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Reflections on Those Who Came Before Us (Blog)

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At times, when I’m cruising Northwest waters and the weather is good and the boat is behaving, my random thoughts turn to the survivalists who once lived here, thoughts evoked by this decorated entry to "Big House" at Alert Bay.

They were the people who erected dwellings along the shore and found sustenance in the forest and the sea. Nature often was generous, but life still must have been difficult, even dangerous, at times. The surprise, for me, is that they had the time, imagination and skill to manufacture tools needed for survival and to create art that is admired, envied and imitated today.


These people survived and flourished along the coast for thousands of years. What’s unfortunate is that so little of their culture survives. But there are clues along the shore and in the forests and in some museums scattered along the coast and easily available to boaters who share curiosity about those people who came here first.

As Europeans were first coming ashore on the eastern coast of North America there were tens of thousands of indigenous people living on the West Coast, from Puget Sound on the south to British Columbia and Alaska in the north. Generally, they were known as Indians. Now, in Canada at least, the descendants of those early folks are described as First Nations People.

Today, there are nearly 4 million people living in British Columbia; almost 200,000 say they are descended from First Nations People.

In those early days their life’s sustenance came only from the sea and forest: Western red cedar, salmon, halibut, shellfish and plants found along the shore. Grubbing in the mud for clams or peeling cedar bark sounds tough for us.

 A generations old totem

A generations old totem

But note that those people had time and energy to create arty and useful stuff, too.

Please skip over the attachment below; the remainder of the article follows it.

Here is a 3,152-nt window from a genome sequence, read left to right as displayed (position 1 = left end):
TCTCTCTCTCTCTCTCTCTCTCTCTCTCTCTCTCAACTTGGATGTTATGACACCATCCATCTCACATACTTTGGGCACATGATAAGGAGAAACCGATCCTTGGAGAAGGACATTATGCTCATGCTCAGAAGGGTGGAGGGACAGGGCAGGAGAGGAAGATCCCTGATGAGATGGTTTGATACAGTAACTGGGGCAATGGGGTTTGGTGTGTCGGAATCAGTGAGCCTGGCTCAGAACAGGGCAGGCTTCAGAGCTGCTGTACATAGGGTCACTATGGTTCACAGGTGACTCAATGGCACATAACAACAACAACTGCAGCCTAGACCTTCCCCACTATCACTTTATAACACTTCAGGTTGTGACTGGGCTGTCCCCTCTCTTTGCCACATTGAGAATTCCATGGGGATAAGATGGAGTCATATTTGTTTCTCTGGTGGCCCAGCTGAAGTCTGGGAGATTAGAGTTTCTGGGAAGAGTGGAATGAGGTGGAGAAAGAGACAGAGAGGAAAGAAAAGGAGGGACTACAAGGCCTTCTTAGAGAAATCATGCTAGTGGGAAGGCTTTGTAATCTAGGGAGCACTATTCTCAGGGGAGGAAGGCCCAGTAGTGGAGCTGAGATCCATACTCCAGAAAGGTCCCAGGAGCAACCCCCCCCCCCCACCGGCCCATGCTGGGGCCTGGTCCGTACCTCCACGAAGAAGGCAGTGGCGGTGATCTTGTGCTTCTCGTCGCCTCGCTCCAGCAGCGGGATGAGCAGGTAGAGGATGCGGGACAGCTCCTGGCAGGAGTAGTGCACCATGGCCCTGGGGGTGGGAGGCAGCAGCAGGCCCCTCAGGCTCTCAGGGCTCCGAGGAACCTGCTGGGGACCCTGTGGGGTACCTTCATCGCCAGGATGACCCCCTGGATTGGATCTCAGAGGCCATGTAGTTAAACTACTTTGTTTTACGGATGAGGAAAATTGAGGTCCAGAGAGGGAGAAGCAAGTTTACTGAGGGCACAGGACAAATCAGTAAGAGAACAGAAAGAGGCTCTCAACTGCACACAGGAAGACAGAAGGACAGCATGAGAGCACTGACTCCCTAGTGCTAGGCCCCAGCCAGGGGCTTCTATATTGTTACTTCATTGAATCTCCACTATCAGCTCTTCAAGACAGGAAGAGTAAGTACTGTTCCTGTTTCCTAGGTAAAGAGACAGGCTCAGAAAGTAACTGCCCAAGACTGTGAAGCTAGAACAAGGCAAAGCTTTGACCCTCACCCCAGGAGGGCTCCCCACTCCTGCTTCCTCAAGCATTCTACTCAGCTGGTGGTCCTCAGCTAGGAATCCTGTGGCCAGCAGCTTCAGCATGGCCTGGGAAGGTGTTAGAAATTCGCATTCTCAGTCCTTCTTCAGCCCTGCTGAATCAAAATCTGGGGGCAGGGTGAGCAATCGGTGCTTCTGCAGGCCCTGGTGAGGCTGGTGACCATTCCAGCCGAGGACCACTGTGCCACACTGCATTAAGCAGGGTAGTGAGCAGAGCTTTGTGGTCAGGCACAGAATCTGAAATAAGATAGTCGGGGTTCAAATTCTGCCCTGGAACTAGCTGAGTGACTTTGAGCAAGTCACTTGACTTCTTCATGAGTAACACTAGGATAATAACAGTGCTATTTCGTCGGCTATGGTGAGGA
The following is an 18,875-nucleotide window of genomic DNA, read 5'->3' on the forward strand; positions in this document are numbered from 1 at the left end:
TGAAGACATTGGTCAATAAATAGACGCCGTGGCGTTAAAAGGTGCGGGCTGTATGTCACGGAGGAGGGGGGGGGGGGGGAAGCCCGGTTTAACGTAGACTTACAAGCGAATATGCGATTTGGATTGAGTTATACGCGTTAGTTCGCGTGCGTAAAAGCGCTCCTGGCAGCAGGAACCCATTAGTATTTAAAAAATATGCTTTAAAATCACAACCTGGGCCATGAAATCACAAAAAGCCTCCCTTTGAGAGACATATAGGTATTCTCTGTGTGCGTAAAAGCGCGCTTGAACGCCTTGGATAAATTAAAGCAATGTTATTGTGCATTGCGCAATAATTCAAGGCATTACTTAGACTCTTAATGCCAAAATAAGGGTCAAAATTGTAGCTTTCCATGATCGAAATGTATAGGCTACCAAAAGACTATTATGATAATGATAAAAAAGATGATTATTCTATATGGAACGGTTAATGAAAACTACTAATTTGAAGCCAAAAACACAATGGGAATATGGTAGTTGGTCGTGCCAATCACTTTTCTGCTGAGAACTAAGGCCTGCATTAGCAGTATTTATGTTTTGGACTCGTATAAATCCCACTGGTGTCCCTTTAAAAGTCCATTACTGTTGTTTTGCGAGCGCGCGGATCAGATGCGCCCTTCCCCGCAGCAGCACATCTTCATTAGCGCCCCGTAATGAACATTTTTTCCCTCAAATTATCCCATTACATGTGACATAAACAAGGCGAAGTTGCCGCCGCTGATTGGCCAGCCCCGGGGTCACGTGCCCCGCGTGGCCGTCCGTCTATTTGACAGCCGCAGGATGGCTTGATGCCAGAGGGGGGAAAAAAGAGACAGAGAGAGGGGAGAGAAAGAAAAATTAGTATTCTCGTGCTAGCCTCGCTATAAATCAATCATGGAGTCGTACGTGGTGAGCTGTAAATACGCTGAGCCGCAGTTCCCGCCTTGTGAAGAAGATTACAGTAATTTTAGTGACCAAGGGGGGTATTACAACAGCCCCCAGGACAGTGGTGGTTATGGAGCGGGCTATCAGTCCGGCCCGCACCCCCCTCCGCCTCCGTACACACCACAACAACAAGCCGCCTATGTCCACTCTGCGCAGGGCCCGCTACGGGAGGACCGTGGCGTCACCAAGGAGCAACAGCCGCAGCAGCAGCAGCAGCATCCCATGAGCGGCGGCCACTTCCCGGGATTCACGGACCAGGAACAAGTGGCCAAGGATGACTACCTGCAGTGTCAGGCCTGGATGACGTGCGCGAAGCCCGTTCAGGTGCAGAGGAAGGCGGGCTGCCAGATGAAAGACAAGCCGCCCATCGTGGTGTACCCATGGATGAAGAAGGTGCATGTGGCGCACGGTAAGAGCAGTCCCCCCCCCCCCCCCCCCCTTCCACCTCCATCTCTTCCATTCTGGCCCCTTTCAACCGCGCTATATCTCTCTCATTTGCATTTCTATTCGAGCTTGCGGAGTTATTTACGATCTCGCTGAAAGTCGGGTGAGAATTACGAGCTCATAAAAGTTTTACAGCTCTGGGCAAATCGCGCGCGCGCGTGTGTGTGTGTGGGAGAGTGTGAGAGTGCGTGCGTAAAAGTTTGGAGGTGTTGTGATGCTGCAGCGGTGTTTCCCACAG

They created masks for ceremonies, made tools from wood and stone. They wove amazingly detailed baskets which were used in everyday life for storage and for carrying liquids, clams and oysters, edible plants and roots. For millennia, they cut and dropped towering cedar trees and from them carved elaborate and meaningful totems and then erected them for a life that would span generations. And, they built shelters of huge cedar planks and seaworthy canoes without any of the tools we would need to do the same. How did they make a structure level? How did builders assemble a square corner? How did canoe builders create a symmetrical hull? How did they lift a carved log without a Cat diesel?

Obviously, they had time and energy to do more than scramble for food.

Story Time

After a day’s cruising we moor the boat at Port McNeill, on the northeast shoulder of Vancouver Island. Next morning we walk a few blocks to the terminal of the B.C. ferry system and board a boat bound for Alert Bay on Cormorant Island. We are going to tour the U’Mista Cultural Centre to see its collection of native art and artifacts. There’s a backstory to tell before arrival and coffee is not served on the ferry, so listen up.

On a December day in 1921 tribal groups gathered at Mamalilaculla on Village Island on Knight Inlet for what we would call a party but which was known as a potlatch. There was feasting, music, dancing and gift giving. Although a traditional event for many generations of the tribal people, potlatches had been illegal under B.C. law since 1884.